## Monorail beam design to AS1418.18

## Monorail beam design to AS1418.18

(OP)

The equations for both flange and web thickness checks include the dynamically factored wheel load Nw.

As most trolleys have 4 wheels I typically use;

(dyn. fac. hoisted load + hoist + trolley)/4.

What I don't understand is that the wheel longitudinal spacing is not accounted for. I would expect interaction between the wheel load effects if the spacing is small enough.

Does anyone have any comment on my procedure and/or dilemma?

Thanks.

As most trolleys have 4 wheels I typically use;

(dyn. fac. hoisted load + hoist + trolley)/4.

What I don't understand is that the wheel longitudinal spacing is not accounted for. I would expect interaction between the wheel load effects if the spacing is small enough.

Does anyone have any comment on my procedure and/or dilemma?

Thanks.

## RE: Monorail beam design to AS1418.18

## RE: Monorail beam design to AS1418.18

I believe the reason that only one wheel is used is because for most typical arrangements, the c/c wheel spacing of the trolley would be significantly greater than the half-flange width, so only one wheel would contribute in any significant way to the calculated stresses in the flange or web near the point of application of the wheel load. (e.g. Assume a 45° spread of load from each wheel contact patch to the root of the flange – if the zones of influence of each of the wheels do not overlap, you can consider them to be independent load effects.)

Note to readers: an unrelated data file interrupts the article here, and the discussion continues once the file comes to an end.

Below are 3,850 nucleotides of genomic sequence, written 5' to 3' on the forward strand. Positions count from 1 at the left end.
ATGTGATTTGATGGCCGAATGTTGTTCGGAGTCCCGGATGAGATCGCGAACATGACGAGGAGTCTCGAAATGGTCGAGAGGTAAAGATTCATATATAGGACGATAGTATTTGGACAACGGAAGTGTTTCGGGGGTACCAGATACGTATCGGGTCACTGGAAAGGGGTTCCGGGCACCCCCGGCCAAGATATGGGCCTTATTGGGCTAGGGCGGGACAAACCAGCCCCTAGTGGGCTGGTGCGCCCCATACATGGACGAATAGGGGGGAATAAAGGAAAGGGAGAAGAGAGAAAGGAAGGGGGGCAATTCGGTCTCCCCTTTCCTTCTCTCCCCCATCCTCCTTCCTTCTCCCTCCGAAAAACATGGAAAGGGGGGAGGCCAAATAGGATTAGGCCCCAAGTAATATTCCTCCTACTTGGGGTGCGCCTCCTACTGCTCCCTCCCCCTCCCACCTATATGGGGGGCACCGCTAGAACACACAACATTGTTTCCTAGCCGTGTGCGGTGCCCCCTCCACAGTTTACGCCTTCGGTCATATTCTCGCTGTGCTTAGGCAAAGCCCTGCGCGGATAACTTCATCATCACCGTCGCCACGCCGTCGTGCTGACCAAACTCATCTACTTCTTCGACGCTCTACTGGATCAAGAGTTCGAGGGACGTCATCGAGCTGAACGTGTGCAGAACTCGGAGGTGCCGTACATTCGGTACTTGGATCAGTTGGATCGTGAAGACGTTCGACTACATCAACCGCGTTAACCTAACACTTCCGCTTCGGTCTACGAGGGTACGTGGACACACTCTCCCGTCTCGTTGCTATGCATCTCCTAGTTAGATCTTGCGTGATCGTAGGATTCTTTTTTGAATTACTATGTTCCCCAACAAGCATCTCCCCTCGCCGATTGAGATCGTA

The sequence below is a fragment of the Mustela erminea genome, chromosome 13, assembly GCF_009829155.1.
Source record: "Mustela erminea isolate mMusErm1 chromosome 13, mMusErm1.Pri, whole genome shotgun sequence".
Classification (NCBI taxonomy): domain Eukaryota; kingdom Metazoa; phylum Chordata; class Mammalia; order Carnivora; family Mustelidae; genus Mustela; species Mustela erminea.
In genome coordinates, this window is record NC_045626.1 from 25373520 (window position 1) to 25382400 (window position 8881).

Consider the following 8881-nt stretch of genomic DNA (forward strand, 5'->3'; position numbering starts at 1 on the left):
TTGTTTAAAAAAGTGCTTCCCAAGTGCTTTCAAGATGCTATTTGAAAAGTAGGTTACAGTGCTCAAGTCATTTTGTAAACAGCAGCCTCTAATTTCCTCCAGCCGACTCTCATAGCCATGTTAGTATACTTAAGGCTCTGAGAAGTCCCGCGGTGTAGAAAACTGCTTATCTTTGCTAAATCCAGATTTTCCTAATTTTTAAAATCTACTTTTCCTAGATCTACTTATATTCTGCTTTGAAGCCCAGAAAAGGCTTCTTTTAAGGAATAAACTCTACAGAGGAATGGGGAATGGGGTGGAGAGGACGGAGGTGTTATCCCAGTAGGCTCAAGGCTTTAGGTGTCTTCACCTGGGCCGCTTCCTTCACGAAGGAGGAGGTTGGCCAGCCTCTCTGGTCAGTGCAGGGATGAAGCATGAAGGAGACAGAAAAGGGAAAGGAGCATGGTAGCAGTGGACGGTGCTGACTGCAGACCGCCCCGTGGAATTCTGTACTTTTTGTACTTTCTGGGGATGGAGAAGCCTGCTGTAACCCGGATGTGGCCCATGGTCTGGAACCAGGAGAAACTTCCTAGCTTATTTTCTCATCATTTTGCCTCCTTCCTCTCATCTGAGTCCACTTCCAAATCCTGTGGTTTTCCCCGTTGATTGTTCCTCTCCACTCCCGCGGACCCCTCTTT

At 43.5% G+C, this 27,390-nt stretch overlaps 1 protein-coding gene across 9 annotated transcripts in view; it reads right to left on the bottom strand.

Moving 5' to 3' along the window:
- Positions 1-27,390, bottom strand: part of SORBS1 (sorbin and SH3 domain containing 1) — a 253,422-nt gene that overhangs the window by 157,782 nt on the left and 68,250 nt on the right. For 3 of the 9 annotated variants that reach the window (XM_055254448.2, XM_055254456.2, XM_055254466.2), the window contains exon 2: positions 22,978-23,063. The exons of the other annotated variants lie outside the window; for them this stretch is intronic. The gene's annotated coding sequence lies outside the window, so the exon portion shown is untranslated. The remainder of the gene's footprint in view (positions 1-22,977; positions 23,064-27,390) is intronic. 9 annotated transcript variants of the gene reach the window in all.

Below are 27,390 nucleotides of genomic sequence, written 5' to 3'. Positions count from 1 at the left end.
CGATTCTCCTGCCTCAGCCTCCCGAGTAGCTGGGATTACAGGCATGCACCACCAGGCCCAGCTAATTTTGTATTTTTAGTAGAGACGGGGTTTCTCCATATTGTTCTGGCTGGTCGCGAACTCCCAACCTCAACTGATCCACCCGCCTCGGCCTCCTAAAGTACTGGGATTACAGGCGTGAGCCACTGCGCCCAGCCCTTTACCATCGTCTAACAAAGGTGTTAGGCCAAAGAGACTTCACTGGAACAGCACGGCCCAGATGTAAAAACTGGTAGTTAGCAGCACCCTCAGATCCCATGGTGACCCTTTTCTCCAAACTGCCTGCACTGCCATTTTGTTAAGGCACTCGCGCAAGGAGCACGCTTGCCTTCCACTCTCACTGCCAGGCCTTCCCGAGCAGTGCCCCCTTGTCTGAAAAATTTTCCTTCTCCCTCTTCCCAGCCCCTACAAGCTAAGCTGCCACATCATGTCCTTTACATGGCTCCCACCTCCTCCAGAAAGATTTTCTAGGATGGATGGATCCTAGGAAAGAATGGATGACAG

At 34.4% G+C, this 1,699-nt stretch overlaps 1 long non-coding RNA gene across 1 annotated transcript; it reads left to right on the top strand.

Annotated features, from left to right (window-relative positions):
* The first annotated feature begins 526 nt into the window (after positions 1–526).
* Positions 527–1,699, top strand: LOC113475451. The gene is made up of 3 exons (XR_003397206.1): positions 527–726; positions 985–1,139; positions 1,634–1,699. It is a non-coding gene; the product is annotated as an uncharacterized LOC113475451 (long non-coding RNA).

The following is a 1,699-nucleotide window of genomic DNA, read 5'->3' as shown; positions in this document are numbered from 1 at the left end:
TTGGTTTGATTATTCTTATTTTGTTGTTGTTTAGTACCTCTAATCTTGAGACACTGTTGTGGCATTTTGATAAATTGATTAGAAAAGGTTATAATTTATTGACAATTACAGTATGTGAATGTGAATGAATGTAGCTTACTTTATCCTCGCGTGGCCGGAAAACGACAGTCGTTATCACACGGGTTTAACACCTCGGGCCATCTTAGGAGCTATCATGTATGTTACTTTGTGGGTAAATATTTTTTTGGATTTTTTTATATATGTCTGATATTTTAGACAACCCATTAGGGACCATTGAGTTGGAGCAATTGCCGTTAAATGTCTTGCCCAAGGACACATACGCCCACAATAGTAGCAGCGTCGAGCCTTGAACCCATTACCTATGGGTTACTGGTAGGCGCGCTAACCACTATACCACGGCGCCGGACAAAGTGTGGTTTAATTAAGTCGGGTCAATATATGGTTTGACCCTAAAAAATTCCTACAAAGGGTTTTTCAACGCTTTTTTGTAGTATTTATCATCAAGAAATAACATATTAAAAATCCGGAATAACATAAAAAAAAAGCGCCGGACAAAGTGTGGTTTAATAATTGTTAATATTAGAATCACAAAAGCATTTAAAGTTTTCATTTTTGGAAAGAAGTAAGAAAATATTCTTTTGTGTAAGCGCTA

If you had an unusually wide-flanged monorail, or a trolley with unusually small diameter, closely-spaced wheels compared to the beam size, you might need to consider both wheels as contributing to the critical stress state, but this would be a very unusual configuration.

My response;

"Your explanation is most probably the answer, but seems slightly at odds with the effect that a free end has on flange thickness. (where KL = 1.3 if the wheel is within (depth + width) of beam free end)"

Yes, I agree that the referenced expressions are a bit philosophically inconsistent – but then again, they are also pretty much "black box" expression anyway. (e.g. where do the 2400 and 600 terms come from?) I suspect the expressions just embody some fairly conservative "rules of thumb".

If you were to try to work out an appropriate flange thickness from first principles, you would start by estimating an effective tributary width of flange (e.g. assume a 45° angle of spread from the point of wheel contact, and then calculate the effective bending stress on that tributary width). If you try this, you end up with thicknesses pretty consistent with the code expressions. It doesn't make a lot of sense that the required flange thickness instantly increases by 30% when you cross the magic line 2BF+D from the end of the beam, but having some sort of linearly varying expression for KL as you move from the end of the beam (KL = 1.0 at 2BF+D ), increasing to KL = 1.3 at the very end of the beam is probably unjustifiable complexity.